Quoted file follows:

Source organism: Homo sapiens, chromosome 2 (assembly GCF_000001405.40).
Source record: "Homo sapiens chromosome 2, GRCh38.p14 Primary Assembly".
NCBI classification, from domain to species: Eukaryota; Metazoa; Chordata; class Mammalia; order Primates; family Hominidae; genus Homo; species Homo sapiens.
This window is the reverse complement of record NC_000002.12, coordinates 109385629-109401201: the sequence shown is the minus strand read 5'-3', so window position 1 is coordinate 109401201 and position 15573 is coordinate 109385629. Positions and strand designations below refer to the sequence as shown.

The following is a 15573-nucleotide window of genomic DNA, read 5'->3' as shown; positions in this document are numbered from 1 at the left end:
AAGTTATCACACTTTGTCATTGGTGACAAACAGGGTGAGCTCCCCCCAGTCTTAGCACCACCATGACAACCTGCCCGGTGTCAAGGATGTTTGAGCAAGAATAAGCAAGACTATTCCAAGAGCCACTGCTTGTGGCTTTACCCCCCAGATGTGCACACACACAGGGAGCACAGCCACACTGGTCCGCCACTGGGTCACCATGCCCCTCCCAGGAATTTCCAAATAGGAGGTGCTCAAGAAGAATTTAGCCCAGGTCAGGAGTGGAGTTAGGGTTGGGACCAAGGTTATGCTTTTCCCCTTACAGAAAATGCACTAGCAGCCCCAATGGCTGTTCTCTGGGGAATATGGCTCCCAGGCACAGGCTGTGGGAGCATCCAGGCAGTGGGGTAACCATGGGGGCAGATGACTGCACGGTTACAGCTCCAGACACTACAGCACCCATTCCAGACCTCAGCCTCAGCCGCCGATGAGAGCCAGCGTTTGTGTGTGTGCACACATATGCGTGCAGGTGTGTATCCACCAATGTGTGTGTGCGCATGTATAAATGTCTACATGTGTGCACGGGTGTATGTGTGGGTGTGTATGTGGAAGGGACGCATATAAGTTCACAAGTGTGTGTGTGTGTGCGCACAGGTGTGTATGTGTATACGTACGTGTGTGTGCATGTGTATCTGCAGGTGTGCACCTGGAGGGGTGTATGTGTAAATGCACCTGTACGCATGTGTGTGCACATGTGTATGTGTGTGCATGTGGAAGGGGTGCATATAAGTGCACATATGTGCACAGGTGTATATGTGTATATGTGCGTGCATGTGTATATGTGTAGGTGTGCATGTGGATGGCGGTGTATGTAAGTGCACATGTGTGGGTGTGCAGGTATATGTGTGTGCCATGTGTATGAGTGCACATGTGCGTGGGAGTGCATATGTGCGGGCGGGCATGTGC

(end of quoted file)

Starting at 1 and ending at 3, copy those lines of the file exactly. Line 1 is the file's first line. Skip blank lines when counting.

Source organism: Homo sapiens, chromosome 2 (assembly GCF_000001405.40).
Source record: "Homo sapiens chromosome 2, GRCh38.p14 Primary Assembly".
NCBI classification, from domain to species: Eukaryota; Metazoa; Chordata; class Mammalia; order Primates; family Hominidae; genus Homo; species Homo sapiens.